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ERIC Number: ED254843
Record Type: RIE
Publication Date: 1984
Pages: 10
Abstractor: N/A
Reference Count: 0
Computers and the Teaching of Writing: Variations on a Theme.
Marcus, Stephen
Software for computer assisted instruction in writing (CAI/writing) can be described in terms of "generations." The earliest (because easiest) application of computers to writing instruction was in the area of drill and practice. By focusing on one or another element of basic skills, well-designed drill and practice software provides instruction that takes advantage of the computer's capacity for presenting information in a compelling and interactive way while keeping track of students' progress. Second generation software--or writer aids--refers to software that focuses on one or another stage of the composing process: prewriting, writing, or rewriting. This generation, in addition to including prewriting programs and using word processors, provides programs that will analyze the surface features of the students' text and give feedback on such dimensions as the degree of sexist language, jargon, or imprecise diction. Third generation software includes integrated author systems. In addition to these more traditional approaches, there is the growing availability of telecommunications networks that provide students with the opportunity to write to others, get responses, and get real responses from real readers. The field of CAI/writing is fortunate in that it has plenty of good models to choose from in the instructional arena. (HOD)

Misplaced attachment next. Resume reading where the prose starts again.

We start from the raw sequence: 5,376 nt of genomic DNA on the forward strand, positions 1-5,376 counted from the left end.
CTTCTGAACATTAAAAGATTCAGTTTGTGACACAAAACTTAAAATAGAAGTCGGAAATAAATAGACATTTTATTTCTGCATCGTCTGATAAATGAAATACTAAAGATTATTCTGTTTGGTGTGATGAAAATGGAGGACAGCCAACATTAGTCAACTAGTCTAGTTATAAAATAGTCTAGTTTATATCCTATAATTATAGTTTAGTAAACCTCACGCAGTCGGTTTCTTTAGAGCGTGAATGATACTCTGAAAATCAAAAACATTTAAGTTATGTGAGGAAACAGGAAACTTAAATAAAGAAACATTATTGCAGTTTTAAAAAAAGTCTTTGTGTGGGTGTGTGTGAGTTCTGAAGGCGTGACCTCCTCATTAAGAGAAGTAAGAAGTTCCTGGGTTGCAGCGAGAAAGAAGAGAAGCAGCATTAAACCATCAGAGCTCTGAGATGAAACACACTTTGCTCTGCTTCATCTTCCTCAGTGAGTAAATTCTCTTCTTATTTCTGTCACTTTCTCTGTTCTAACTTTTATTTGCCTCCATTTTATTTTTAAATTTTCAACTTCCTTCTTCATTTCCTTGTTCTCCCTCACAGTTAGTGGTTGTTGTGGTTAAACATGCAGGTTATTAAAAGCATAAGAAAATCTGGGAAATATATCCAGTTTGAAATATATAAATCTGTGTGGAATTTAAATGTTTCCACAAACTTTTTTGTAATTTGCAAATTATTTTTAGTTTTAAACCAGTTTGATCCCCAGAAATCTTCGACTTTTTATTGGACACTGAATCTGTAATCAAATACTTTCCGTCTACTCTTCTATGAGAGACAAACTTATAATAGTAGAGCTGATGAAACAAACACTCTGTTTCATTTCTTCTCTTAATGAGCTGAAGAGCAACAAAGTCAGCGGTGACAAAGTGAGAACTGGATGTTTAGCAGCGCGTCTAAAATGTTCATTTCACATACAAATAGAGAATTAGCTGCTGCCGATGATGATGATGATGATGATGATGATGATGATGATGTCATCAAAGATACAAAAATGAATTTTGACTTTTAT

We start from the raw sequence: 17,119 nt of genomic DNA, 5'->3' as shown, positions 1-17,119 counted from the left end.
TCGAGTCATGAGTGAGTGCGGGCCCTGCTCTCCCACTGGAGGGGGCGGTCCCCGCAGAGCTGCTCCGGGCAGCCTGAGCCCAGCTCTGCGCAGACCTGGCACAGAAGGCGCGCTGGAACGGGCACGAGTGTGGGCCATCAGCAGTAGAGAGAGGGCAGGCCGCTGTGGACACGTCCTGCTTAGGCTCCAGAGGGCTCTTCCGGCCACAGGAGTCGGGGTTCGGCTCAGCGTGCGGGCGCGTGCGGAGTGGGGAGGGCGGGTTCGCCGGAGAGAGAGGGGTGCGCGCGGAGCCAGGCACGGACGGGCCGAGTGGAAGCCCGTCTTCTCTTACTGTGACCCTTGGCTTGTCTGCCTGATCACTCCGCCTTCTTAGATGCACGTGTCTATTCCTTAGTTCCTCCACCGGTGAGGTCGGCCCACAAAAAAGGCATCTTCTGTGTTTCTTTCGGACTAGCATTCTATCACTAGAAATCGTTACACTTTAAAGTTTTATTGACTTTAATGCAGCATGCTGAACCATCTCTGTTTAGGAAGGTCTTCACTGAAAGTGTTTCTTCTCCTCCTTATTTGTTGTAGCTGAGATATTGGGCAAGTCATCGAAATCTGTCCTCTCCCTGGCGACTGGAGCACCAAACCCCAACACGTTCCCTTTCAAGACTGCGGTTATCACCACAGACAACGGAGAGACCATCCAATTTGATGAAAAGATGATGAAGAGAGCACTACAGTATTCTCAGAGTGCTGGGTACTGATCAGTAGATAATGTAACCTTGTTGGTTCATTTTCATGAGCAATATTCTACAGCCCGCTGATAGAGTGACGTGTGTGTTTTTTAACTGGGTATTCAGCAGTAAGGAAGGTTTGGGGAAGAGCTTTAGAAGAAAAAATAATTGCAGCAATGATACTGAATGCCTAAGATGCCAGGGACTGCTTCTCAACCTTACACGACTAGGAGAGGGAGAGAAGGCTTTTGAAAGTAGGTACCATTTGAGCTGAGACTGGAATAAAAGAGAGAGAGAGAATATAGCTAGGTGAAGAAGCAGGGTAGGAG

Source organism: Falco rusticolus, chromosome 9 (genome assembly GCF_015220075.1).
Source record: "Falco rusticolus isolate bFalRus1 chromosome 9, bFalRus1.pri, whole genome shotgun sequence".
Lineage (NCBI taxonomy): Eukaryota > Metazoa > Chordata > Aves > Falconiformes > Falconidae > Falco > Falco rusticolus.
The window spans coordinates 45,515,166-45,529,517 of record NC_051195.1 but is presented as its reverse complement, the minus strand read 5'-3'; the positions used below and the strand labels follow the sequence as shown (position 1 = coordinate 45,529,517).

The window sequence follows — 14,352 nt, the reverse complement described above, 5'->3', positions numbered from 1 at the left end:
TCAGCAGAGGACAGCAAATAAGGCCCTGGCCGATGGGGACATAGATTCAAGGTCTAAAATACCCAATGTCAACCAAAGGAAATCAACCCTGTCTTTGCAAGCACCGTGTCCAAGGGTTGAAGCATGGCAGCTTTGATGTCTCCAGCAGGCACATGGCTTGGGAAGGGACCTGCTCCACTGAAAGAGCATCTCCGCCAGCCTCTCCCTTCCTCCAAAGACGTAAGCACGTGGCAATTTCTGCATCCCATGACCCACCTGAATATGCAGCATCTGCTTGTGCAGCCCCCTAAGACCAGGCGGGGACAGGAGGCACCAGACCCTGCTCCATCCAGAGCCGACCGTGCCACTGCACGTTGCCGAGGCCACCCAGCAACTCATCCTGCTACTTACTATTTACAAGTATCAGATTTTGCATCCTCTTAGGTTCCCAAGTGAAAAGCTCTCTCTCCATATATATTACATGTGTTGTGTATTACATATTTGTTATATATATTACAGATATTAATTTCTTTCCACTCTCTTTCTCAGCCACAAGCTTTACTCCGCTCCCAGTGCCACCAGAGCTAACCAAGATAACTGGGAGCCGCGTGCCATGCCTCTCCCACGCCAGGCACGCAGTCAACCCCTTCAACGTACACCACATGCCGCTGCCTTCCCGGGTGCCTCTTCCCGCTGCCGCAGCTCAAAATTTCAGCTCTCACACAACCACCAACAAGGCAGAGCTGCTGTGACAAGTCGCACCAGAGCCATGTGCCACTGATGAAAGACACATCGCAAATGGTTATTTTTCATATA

Publication Type: Reports - Descriptive
Education Level: N/A
Audience: N/A
Language: English
Sponsor: N/A
Authoring Institution: N/A
Note: Document contains microdot printing that may not reproduce clearly.